11. According to the application, the human CRCGCL sequence, isolated from an activated T-cell library, is expressed specifically on activated T-cells but not in T-cells at rest (Molt-4, peripheral blood leukocytes), its expression pattern being consistent with immune specific expression (cf. point 6 supra). This pattern is completely different from that of the hIL-2Rgamma chain of document D4 since, although present in immune cells including T-cells, it does not differentiate activated T-cells from T-cells at rest (cf. page 381, Figure 3 and paragraph bridging middle and right-hand column). Post-published document D16 shows that, contrary to the human CRCGCL sequence, the murine homolog is expressed in many tissues, including heart, brain, spleen, lung, kidney and testis as well as immune cells, even though a "slight up-regulation of the expression by T-cell activation was observed in both T-cell cultures" (cf. page 2207, Figure 3 and paragraph bridging left and right-hand columns). The ability to differentiate activated T-cells from T-cells at rest is described in the application as a basis for using the human CRCGCL sequence as a specific marker for activated T-cells (cf. page 8, lines 17 to 21 and page 43, lines 15 to 21). The relevance of a specific marker for detecting activated T-cells is known in the art as shown by extensive evidence on file, inter alia post-published document D46 which shows the absence of the CRCGCL receptor in non-stimulated T-cells and its induction by T-cell stimulation.
12. Thus, the claimed human CRCGCL receptor provides a specific and useful technical effect, which is also directly derivable from the application.
Further issues raised by the examining division
13. For the sake of completeness, the board notes that the examining division has also followed another line of argumentation when applying the "problem and solution approach" with reference to a huge collection of cDNA sequences, namely those contained in an activated T-cell cDNA library, as the appropriate starting point for assessing inventive step. In this case, the technical problem to be solved is the provision of a further sequence of potential interest (cf. pages 7 and 8 of the decision under appeal). The examining division, however, has not identified in its decision any document as closest prior art when following this approach nor is there any reference to the technical effect associated with the human CRCGCL sequence (cf. point 11 supra). Although the closest prior art could be represented by some of the documents filed by the appellant for showing the relevance of a specific marker in the detection of activated T-cells, the observed structural deviations of the disclosed CRCGCL sequence do not render its identification obvious or straightforward to the skilled person (cf. point 10 supra). The less so in view of the different expression pattern of the closest related homologous sequence, i.e. the hIL-2Rgamma chain of document D4, or of the murine homolog cytokine receptor of post-published document D16 (cf. point 11 supra). On the evidence on file (or lack thereof), the board cannot agree with the approach taken by the examining division.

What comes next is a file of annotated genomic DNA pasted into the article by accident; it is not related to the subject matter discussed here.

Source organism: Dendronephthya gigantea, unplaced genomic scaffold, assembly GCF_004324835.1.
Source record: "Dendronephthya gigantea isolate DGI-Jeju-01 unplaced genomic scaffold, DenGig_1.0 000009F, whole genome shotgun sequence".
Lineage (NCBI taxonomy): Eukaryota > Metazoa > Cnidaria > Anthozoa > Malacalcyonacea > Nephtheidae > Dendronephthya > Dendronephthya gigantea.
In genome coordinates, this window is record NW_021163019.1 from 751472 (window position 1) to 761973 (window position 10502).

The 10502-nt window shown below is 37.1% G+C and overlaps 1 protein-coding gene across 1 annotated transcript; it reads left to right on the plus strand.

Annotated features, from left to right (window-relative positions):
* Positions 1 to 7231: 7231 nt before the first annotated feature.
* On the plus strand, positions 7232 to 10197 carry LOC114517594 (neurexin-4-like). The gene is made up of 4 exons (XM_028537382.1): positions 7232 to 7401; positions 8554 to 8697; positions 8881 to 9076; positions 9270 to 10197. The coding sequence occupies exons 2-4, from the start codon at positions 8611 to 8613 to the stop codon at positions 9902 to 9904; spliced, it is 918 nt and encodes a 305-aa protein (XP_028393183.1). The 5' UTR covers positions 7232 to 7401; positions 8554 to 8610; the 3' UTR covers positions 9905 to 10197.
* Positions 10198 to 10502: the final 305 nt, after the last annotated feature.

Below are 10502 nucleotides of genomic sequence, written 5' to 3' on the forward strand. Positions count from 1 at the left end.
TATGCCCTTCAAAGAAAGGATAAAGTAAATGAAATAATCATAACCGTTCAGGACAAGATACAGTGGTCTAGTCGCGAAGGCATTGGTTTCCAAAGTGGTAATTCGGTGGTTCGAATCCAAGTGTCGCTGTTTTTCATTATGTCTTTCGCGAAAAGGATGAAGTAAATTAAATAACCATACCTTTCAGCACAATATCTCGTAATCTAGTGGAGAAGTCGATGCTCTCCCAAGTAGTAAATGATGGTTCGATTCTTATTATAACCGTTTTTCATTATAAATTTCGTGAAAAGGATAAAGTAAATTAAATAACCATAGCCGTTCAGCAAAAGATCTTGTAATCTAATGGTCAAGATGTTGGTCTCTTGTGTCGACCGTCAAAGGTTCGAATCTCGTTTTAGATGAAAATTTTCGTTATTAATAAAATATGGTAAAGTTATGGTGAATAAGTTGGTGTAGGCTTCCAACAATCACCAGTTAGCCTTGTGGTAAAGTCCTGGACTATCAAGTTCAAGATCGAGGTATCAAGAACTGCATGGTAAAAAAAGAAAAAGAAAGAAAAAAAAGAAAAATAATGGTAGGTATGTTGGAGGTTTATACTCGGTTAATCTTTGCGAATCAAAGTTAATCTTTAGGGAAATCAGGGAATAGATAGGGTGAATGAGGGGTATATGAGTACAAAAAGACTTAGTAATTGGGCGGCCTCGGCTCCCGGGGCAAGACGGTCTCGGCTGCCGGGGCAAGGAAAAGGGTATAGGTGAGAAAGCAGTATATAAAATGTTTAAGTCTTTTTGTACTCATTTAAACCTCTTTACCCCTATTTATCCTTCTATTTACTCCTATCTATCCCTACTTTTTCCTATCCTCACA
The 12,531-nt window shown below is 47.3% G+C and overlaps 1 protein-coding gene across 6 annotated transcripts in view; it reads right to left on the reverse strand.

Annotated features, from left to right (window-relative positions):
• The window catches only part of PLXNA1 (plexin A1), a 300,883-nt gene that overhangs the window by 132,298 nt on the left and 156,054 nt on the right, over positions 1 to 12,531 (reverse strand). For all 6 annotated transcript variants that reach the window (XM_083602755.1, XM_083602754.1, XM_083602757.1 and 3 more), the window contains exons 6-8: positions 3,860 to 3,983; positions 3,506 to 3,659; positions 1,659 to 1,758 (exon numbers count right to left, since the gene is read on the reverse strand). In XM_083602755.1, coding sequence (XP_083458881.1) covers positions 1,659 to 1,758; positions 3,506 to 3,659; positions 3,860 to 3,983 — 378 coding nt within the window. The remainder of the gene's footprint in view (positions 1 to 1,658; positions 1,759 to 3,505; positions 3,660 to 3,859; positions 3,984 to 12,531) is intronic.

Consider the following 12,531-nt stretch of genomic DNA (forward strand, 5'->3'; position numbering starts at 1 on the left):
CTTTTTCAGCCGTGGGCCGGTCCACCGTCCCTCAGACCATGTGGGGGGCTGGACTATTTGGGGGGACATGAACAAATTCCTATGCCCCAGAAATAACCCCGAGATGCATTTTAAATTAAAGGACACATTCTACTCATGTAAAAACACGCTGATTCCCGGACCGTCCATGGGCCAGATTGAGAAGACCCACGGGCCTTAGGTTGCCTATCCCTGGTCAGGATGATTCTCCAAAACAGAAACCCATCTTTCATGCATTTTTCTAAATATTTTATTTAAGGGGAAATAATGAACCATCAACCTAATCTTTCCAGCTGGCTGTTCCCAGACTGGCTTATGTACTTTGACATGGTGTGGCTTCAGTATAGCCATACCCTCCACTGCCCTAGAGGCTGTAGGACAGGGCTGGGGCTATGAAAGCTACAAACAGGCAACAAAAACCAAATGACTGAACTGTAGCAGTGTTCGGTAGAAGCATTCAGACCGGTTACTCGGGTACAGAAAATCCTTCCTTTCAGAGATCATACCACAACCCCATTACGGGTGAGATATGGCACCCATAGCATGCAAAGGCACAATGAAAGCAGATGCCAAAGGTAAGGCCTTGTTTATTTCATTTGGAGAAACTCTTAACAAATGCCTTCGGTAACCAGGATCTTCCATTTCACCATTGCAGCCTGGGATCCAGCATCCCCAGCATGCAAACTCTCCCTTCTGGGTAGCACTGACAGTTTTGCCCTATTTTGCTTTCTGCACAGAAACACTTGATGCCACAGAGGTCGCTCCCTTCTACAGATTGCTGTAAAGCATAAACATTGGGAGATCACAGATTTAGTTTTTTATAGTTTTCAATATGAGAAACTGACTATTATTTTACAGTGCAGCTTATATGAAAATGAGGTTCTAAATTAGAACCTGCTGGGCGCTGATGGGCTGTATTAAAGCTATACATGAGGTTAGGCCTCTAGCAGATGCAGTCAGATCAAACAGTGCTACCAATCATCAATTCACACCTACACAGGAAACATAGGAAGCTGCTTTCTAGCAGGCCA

14. It follows from all the above that the main request fulfils the requirements of Article 56 EPC.
Article 57 EPC
15. According to the established case law, for an application or a patent to fulfil the requirements of Article 57 EPC it must disclose the purpose of the invention in definite technical terms and how it can be used in industrial practice to solve a given technical problem, i.e. it must disclose an immediate concrete benefit (cf. decision T 898/05 of 7 July 2006, point 6 of the Reasons).
16. The application discloses the CRCGCL nucleic acid sequence (SEQ ID NO: 1), the predicted encoded CRCGCL amino acid sequence (SEQ ID NO: 2) and the CRCGCL expression pattern. Based on computer-assisted sequence homology studies and on its expression pattern, the CRCGCL sequence is identified as a putative member of the cytokine receptor family. The probative value of these methods has not been questioned and is given in the present case (cf. point 8 supra, and decision T 898/06, supra, point 22 of the Reasons). The appellant has also provided compelling evidence demonstrating that the CRCGCL sequence finds a useful application as a specific marker for activated T-cells (cf. point 11 supra) and thus, it has an immediate concrete benefit as defined in the established case law.
17. Therefore, the main request fulfils the requirements of Article 57 EPC.
For these reasons it is decided that:
1. The decision under appeal is set aside.
2. The case is remitted back to the first instance with the order to grant a patent based on the sole claim request as filed in the oral proceedings on 12 December 2008, comprising claims 1 to 32, and a description and drawings to be adapted thereto.